The increased textual production and transmission characterizing the period between the second half of the fourteenth century and the Reformation results – among other things – in an increased transmission of magical formulas such as charms and blessings aimed at providing help and protection in a variety of everyday situations, ranging from diseases to journeys, from frustrated love to the prevention of theft or the retrieval of stolen (or lost) goods. Some of these late medieval charms can be ascribed to well-defi ned traditions and feature familiar motifs, while others contaminate elements of diff erent origin, e.g. by employing a known motif or narrative in a completely new context. An example of this kind of contamination is off ered by a charm in München, Bayerische Staatsbibliothek, Cgm 351, f. 154r, which is edited and discussed in this article, paying particular attention to its re-motivation of a narrative traditionally associated with theft charms (known as ‘the Virgin Mary going out to a garden’), and not with courtroom blessings.

The conflation between conservation an innovation in an inedited fifteenth-century courtroom blessing preserved in München, Bayerische Staatsbibliothek, Cgm 351

Chiara Benati
2019

Abstract

The increased textual production and transmission characterizing the period between the second half of the fourteenth century and the Reformation results – among other things – in an increased transmission of magical formulas such as charms and blessings aimed at providing help and protection in a variety of everyday situations, ranging from diseases to journeys, from frustrated love to the prevention of theft or the retrieval of stolen (or lost) goods. Some of these late medieval charms can be ascribed to well-defi ned traditions and feature familiar motifs, while others contaminate elements of diff erent origin, e.g. by employing a known motif or narrative in a completely new context. An example of this kind of contamination is off ered by a charm in München, Bayerische Staatsbibliothek, Cgm 351, f. 154r, which is edited and discussed in this article, paying particular attention to its re-motivation of a narrative traditionally associated with theft charms (known as ‘the Virgin Mary going out to a garden’), and not with courtroom blessings.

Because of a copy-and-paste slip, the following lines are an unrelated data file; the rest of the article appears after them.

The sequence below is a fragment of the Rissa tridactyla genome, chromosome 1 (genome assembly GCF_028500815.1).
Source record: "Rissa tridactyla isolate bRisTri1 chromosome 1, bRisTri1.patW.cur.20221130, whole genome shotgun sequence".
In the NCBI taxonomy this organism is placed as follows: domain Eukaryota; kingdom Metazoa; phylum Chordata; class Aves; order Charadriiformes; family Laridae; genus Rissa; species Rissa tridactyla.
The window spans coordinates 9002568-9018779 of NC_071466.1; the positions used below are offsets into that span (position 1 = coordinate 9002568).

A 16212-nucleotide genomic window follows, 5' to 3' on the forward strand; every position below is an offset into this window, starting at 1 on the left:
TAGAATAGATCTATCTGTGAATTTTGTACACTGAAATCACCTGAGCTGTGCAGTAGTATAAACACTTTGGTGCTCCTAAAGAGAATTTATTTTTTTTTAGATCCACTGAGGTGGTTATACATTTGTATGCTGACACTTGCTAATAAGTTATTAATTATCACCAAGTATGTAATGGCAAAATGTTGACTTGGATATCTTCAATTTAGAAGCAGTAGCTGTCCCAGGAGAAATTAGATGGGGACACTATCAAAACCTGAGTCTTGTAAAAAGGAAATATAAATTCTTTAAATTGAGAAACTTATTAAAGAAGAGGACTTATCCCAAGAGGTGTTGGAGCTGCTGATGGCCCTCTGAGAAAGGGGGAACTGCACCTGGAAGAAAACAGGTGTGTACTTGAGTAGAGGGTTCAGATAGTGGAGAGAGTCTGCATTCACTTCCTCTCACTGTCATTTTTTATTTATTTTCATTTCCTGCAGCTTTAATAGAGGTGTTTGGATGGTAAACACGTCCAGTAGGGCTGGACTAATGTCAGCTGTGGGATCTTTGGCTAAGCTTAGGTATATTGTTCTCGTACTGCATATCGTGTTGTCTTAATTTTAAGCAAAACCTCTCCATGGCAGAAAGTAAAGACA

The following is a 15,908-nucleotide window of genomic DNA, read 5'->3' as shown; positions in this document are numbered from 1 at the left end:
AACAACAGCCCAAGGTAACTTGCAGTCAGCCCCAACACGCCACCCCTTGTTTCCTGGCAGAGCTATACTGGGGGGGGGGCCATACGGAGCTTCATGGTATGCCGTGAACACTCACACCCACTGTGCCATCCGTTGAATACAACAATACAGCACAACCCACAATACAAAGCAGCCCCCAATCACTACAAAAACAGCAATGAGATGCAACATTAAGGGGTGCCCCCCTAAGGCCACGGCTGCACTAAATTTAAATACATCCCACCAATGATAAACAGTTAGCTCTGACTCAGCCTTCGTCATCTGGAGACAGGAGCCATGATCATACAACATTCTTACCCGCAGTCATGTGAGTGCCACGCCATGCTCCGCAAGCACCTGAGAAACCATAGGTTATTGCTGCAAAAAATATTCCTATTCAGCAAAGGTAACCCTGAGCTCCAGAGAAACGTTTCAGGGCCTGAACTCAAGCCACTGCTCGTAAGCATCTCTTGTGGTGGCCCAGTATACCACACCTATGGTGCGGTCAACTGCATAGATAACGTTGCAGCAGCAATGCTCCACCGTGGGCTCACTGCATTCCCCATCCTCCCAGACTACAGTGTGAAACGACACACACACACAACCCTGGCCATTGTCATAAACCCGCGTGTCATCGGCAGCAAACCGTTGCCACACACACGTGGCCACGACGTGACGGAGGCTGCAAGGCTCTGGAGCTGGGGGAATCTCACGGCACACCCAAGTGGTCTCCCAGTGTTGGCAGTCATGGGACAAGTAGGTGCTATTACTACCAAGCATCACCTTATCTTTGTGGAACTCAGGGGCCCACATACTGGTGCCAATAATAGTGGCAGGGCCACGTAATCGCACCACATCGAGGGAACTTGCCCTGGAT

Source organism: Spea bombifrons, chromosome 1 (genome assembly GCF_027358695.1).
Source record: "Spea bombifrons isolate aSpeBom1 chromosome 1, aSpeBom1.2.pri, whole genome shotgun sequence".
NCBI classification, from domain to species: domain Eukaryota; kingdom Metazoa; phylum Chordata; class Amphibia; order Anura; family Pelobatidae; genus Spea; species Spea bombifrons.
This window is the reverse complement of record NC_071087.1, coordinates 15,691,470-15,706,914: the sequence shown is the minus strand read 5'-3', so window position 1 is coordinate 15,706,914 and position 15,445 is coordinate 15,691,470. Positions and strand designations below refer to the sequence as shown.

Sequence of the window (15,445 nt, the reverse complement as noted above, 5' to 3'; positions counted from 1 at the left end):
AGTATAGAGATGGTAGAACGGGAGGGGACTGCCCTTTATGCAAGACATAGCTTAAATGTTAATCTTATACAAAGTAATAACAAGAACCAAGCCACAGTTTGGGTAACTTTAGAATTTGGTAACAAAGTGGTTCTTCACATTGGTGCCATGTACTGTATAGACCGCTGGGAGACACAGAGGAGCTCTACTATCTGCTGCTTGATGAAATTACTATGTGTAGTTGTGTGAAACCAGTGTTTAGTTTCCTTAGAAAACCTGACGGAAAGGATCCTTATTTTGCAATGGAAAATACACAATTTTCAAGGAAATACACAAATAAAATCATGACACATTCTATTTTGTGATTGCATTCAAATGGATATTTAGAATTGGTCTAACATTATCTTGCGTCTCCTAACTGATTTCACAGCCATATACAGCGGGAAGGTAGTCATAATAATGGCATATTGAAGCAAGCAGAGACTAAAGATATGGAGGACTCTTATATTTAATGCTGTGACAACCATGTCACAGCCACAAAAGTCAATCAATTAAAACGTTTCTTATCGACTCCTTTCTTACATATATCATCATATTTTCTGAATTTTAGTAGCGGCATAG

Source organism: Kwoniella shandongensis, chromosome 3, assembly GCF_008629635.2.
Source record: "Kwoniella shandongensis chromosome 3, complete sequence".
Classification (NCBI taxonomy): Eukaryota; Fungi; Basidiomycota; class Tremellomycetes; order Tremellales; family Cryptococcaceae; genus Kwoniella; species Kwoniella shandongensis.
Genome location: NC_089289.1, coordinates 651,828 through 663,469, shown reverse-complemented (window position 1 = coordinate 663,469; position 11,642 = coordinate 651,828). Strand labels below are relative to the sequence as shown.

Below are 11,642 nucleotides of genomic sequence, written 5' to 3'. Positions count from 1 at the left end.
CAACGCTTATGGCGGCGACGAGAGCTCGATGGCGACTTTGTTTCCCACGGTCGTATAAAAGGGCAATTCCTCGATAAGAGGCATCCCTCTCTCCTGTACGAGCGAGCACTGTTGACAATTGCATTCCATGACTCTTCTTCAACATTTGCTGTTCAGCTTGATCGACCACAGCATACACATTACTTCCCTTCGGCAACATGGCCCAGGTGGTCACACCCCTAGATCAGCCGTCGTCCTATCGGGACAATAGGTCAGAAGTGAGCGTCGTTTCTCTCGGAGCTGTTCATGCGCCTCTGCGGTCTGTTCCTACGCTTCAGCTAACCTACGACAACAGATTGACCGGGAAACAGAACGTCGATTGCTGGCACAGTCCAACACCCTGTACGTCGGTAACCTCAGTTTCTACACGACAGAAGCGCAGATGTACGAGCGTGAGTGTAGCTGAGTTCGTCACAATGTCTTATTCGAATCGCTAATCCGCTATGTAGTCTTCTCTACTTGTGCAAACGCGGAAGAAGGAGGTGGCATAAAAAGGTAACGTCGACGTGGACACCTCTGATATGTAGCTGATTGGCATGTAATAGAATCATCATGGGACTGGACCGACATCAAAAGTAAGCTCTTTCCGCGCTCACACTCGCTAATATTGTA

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Utilizza questo identificativo per citare o creare un link a questo documento: http://hdl.handle.net/11567/986661
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